The screening of new product concepts: information use and the effects of experience and expertise
Hunt, Michelle R.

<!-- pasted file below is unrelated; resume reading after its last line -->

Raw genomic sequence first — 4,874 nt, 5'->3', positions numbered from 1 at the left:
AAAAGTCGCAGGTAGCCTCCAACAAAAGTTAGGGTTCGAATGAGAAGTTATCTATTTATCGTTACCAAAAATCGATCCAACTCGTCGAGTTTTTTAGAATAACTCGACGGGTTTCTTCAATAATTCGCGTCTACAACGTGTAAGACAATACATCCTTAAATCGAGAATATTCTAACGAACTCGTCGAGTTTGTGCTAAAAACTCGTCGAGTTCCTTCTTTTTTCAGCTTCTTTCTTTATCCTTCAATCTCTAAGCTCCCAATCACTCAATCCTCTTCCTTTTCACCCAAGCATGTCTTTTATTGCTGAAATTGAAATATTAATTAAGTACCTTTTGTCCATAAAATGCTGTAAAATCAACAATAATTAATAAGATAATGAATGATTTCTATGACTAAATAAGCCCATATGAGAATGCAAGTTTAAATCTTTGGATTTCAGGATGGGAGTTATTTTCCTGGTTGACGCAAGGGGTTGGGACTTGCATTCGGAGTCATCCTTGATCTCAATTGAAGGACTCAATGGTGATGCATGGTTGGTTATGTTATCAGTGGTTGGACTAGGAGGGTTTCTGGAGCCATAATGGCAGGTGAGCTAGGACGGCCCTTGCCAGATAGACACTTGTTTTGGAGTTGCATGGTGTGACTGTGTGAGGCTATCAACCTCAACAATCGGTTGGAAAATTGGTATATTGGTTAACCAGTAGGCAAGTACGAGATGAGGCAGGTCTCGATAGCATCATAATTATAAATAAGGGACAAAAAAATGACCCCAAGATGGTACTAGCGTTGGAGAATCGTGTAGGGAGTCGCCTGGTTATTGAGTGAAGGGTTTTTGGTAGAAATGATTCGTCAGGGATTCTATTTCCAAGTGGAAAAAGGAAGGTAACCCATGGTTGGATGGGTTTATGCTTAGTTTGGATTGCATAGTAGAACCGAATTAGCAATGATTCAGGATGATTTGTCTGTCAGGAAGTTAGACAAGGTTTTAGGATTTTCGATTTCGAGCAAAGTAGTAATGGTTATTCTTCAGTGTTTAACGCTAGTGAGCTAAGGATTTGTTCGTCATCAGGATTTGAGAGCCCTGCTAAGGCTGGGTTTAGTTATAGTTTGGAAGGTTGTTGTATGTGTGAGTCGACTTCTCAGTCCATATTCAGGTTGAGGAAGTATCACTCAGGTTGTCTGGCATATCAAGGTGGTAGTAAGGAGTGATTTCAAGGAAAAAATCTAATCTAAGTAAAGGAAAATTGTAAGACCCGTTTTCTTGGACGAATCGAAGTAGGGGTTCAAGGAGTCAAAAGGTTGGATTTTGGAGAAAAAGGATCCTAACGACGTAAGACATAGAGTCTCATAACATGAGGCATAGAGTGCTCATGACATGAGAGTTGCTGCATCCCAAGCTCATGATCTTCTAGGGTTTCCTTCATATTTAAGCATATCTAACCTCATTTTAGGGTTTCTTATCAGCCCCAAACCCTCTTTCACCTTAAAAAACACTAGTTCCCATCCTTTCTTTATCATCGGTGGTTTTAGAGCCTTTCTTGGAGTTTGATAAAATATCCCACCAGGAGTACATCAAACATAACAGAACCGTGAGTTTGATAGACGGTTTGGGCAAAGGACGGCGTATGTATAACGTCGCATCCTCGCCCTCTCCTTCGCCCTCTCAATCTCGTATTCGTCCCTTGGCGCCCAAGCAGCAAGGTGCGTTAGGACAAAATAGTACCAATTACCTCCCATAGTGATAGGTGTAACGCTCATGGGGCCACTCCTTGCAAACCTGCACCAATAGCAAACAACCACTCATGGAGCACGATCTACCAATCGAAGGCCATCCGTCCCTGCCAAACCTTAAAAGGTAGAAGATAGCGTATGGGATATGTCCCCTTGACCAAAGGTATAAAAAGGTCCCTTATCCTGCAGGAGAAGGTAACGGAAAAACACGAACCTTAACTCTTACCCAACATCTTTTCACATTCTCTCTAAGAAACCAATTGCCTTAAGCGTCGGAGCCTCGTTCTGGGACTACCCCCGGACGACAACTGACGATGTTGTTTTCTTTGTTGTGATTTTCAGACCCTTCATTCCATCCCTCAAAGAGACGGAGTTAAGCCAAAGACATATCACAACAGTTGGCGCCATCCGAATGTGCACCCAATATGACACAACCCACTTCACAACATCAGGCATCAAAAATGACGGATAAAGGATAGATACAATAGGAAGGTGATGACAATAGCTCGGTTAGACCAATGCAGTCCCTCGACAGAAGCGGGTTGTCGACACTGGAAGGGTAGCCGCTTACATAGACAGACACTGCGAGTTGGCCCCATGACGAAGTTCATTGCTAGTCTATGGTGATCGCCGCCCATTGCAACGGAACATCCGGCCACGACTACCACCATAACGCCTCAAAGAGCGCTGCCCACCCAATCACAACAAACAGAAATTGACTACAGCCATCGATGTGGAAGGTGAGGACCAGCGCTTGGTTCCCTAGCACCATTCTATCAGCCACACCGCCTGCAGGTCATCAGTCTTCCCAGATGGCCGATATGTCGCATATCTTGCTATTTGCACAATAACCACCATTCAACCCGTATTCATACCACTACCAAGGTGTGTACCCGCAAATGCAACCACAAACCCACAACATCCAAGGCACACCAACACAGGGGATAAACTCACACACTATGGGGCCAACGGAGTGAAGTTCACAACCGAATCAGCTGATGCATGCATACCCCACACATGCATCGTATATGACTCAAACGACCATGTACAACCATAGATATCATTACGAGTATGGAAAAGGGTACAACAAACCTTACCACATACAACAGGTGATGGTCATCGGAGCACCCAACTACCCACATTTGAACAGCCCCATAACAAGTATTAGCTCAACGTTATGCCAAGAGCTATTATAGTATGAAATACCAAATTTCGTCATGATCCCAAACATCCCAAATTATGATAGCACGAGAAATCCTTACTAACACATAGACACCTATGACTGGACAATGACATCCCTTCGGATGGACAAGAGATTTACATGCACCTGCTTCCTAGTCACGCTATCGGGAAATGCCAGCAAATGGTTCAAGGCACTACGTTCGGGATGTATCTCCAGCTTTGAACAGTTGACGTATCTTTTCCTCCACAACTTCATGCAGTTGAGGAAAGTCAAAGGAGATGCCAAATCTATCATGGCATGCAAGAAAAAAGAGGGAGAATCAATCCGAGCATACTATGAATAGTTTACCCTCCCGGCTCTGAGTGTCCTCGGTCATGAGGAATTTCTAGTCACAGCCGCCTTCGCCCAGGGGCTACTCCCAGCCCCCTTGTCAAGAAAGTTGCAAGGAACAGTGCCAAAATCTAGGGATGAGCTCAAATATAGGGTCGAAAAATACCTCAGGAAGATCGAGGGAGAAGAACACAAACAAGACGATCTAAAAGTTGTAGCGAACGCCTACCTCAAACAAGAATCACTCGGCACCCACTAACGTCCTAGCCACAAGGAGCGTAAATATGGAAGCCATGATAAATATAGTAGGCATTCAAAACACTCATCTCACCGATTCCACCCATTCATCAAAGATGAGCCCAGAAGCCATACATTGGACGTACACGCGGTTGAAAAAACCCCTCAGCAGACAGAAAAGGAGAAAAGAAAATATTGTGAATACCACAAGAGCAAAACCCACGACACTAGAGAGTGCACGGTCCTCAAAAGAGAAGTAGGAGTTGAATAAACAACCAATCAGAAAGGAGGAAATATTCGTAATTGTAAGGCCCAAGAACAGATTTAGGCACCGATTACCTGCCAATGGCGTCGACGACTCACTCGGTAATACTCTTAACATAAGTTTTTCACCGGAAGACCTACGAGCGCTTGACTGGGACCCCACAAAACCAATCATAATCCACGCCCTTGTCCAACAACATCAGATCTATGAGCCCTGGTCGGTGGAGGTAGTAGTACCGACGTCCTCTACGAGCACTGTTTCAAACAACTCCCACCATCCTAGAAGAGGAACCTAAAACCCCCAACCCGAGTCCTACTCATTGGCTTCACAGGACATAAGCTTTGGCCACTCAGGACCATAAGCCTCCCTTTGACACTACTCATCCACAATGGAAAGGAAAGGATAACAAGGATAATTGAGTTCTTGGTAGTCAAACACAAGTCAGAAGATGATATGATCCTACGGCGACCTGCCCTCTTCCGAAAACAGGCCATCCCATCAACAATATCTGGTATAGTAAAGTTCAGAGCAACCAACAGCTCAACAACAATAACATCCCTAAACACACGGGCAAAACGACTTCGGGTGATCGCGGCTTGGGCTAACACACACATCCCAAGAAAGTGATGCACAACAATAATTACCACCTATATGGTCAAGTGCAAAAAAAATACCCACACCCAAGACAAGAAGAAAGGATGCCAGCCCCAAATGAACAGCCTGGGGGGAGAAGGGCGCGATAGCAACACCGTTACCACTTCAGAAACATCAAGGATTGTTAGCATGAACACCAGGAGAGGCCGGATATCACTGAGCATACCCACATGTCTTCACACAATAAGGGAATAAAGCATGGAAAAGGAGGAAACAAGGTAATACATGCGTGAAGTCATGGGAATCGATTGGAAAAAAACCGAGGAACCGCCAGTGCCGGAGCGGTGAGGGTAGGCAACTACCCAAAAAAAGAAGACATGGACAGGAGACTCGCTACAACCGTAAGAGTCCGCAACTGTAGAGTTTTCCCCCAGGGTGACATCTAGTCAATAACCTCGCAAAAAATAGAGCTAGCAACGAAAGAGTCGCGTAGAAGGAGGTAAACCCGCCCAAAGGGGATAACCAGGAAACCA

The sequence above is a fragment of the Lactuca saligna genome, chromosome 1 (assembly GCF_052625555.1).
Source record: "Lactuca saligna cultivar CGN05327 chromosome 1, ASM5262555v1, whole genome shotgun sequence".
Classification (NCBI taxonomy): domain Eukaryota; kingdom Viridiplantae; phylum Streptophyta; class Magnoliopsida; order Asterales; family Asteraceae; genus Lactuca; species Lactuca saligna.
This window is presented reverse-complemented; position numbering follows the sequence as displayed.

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The effects of experience and expertise on managers' search for information while screening new product concepts were investigated using a computer interactive screening simulation. Relationships between respondents' attributions about product success and failure, their judgments of the diagnosticity (predictive usefulness) of different types of information, and information search were also investigated. Sixty-two respondents from the microcomputer software industry and the pharmaceutical industry were involved in the study. They searched for information about three new product concepts, then evaluated the three concepts. The three concepts were designed to vary the decision context--one concept had predominantly favorable attributes, one had predominantly unfavorable attributes, and one was mixed. The study showed that experience and expertise were related but distinct constructs which could have differing effects on information search and on concept evaluation. Under conditions of favorable and mixed attributes, increased expertise and experience led to less information search. Expertise was related to spending less time in search, while experience was related to spending more time searching for information. Both constructs were related to managers' perceptions of information diagnosticity. Both constructs were also related to the cutoffs used when screening new product concepts, though the relationships depended on the criteria for screening as well as the respondent's industry. Expertise was related to the evaluation of the new product concepts, while experience was not.
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